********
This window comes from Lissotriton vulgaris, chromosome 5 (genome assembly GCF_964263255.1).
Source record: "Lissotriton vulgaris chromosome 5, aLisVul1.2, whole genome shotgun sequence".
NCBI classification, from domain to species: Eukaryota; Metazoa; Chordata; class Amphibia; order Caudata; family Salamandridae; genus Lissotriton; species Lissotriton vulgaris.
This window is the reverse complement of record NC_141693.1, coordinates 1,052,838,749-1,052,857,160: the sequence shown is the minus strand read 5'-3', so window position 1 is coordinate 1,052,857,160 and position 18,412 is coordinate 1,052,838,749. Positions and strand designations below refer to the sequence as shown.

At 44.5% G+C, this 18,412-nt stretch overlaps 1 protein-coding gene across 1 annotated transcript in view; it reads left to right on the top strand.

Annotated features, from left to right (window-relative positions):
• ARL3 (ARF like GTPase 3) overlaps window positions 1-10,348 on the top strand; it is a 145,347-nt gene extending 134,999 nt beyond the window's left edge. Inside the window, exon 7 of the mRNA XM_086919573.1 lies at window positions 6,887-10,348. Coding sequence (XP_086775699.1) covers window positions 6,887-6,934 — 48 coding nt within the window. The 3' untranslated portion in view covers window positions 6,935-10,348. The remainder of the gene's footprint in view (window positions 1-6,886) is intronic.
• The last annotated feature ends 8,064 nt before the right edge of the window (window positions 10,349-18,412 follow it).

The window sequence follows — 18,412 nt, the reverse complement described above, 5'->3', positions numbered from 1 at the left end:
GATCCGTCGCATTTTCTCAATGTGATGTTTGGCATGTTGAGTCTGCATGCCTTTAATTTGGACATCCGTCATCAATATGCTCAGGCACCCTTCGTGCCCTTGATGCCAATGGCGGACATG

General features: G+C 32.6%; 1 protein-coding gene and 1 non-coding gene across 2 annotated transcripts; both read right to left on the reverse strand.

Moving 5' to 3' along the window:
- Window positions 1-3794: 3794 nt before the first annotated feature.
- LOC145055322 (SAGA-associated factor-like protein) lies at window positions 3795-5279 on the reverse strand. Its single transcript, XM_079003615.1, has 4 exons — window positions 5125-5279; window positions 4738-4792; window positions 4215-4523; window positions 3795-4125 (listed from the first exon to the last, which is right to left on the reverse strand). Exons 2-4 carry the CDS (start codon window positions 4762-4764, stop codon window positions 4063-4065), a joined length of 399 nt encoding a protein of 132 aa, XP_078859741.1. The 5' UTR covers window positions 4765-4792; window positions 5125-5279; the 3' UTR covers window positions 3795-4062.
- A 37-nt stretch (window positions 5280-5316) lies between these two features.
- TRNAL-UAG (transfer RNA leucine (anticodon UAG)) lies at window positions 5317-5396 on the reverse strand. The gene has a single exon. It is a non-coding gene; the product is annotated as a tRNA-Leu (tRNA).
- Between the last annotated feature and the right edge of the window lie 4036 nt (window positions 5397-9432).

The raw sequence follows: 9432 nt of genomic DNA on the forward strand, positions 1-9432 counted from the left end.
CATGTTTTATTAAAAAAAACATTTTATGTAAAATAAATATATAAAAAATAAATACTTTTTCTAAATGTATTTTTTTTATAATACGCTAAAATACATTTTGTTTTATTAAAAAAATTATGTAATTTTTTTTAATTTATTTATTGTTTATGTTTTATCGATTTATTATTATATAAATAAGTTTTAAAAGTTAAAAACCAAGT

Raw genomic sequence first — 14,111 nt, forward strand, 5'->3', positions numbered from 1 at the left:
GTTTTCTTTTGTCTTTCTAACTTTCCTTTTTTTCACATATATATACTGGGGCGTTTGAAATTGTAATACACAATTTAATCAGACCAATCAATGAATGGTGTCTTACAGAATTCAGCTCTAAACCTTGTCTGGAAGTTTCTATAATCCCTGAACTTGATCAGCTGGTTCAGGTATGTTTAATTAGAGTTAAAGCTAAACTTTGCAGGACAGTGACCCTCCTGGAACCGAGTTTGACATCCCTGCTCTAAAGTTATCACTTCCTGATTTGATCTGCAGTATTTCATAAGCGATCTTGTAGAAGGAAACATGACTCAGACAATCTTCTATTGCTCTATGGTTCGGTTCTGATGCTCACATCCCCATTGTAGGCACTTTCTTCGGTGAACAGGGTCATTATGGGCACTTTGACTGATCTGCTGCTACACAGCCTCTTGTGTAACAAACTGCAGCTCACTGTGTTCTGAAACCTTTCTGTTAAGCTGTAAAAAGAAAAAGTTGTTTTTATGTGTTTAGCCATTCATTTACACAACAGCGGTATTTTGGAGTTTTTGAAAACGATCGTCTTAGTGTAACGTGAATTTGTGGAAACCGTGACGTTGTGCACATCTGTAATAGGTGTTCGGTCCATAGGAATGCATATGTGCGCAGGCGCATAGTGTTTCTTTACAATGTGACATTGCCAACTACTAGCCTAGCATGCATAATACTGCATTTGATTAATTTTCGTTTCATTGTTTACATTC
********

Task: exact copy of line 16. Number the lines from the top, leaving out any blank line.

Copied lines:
- TRNAL-UAG (transfer RNA leucine (anticodon UAG)) lies at window positions 5317-5396 on the reverse strand. The gene has a single exon. It is a non-coding gene; the product is annotated as a tRNA-Leu (tRNA).